UNCLOS does not have anything constructive to offer to address problem of overfishing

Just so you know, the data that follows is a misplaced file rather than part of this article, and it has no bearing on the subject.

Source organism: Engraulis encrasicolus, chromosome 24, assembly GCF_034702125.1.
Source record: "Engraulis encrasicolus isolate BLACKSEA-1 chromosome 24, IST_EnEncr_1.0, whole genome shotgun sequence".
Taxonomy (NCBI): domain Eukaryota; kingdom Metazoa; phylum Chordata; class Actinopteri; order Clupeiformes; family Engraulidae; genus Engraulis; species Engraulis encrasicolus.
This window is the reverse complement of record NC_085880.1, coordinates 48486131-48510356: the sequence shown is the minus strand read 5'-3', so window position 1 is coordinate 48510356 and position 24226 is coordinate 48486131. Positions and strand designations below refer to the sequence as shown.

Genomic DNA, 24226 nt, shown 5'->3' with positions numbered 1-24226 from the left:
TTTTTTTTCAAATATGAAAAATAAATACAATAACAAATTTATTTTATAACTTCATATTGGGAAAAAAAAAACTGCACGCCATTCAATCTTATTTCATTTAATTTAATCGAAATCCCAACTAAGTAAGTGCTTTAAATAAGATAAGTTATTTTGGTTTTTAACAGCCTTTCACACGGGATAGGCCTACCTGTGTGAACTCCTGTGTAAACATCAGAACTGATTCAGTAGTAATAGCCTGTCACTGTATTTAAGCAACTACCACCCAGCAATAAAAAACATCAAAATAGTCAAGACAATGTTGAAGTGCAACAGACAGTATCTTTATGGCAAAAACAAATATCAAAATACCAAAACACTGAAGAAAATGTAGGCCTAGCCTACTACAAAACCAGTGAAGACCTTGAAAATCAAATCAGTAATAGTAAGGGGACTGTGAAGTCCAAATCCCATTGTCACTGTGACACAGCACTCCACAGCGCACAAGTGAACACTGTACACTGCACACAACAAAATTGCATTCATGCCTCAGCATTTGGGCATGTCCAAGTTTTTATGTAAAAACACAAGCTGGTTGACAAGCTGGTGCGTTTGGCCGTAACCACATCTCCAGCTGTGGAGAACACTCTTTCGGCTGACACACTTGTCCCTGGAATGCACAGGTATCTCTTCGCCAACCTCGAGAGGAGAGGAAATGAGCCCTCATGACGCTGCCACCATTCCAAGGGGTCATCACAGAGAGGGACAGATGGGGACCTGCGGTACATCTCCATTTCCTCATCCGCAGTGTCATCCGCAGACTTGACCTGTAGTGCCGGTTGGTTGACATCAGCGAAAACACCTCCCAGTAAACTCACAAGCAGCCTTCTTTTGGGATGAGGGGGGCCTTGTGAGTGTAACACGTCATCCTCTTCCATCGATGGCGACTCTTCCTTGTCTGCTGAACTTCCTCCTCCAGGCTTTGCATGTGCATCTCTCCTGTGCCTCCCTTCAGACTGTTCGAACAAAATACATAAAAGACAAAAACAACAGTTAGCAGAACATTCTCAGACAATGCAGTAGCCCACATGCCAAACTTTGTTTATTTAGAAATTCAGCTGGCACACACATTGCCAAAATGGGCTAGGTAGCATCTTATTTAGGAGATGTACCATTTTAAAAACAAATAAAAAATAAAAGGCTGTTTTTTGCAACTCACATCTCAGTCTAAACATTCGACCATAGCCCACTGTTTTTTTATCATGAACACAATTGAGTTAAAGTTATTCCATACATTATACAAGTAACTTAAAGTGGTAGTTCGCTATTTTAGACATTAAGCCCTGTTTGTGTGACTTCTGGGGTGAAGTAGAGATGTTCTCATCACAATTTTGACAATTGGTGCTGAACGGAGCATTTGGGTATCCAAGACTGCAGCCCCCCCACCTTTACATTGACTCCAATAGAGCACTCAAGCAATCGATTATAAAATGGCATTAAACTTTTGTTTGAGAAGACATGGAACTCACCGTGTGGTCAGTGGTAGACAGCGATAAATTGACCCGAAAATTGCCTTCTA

Moreover, if I were looking for other sections of the Convention to help support U.S. accession efforts, I certainly would not rely on the fisheries provisions of UNCLOS. As the authors know, UNLCOS Article 56 grants coastal states sovereign rights over the living and nonliving resources of the EEZ, where most fish stocks are located. Under Article 61, the coastal state has absolute authority to “determine the allowable catch of the living resources in its . . . [EEZ].” If the coastal state does not have the capacity to harvest the entire allowable catch, Article 62 provides that other states shall be granted access to the surplus. However, neither the decision to determine the allowable catch nor the allocation of the surplus is subject to compulso- ry dispute settlement.38 Then, of course, there is the problem of straddling fish stocks and highly migratory species that occur within the EEZs of more than one country, as well as anadromous stocks and catadromous species that migrate through more than one EEZ, that are not adequately regulated by UNCLOS Articles 63, 64, 66 and 67.